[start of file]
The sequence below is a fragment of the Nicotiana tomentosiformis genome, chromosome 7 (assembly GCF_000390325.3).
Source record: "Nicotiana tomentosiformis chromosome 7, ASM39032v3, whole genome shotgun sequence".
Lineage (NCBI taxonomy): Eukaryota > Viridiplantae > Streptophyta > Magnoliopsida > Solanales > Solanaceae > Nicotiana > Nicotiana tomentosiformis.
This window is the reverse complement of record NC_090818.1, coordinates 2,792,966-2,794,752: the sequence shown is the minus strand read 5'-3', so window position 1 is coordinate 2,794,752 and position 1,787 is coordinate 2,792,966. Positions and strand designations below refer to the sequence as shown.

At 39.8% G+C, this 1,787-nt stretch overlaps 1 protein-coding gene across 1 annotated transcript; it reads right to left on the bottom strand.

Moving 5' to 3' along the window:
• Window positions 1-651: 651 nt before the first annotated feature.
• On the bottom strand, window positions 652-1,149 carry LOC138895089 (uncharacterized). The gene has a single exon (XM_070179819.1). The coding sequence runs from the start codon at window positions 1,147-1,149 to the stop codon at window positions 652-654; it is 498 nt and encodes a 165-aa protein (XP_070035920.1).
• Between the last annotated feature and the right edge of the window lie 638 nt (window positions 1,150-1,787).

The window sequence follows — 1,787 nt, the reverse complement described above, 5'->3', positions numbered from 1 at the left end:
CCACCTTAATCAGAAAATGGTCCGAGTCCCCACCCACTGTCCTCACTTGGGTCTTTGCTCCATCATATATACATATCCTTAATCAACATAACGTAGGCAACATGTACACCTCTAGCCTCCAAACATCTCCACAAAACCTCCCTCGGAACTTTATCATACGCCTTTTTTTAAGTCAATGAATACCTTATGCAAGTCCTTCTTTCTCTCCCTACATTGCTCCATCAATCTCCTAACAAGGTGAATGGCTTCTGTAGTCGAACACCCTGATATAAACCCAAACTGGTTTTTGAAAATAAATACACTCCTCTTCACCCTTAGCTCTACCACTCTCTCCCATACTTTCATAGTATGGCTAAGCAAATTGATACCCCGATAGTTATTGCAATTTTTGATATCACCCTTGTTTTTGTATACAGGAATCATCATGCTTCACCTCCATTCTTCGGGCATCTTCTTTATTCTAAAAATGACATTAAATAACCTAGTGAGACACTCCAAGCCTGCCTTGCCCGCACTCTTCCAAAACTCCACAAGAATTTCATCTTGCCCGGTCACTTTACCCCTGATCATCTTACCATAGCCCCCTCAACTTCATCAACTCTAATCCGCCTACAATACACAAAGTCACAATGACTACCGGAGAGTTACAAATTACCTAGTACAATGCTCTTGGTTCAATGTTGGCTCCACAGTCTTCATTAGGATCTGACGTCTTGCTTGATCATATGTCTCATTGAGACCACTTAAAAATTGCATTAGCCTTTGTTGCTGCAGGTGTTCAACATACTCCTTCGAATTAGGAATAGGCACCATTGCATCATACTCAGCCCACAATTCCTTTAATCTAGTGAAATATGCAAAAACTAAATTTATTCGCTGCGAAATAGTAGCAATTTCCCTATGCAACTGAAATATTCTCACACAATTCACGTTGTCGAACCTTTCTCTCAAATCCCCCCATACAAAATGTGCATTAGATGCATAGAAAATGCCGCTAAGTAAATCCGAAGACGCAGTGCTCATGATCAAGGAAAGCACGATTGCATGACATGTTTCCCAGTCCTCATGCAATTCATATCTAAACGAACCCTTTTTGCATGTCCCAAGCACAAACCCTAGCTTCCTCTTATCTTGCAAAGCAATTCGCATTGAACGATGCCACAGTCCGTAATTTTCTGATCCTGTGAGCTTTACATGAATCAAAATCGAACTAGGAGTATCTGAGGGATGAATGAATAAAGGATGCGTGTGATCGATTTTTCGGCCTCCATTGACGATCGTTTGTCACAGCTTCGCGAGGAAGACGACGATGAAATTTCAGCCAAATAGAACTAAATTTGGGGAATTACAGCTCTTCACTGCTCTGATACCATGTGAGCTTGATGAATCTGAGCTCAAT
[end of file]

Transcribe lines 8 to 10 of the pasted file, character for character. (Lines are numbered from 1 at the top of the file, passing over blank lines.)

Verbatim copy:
• On the bottom strand, window positions 652-1,149 carry LOC138895089 (uncharacterized). The gene has a single exon (XM_070179819.1). The coding sequence runs from the start codon at window positions 1,147-1,149 to the stop codon at window positions 652-654; it is 498 nt and encodes a 165-aa protein (XP_070035920.1).
• Between the last annotated feature and the right edge of the window lie 638 nt (window positions 1,150-1,787).

The window sequence follows — 1,787 nt, the reverse complement described above, 5'->3', positions numbered from 1 at the left end: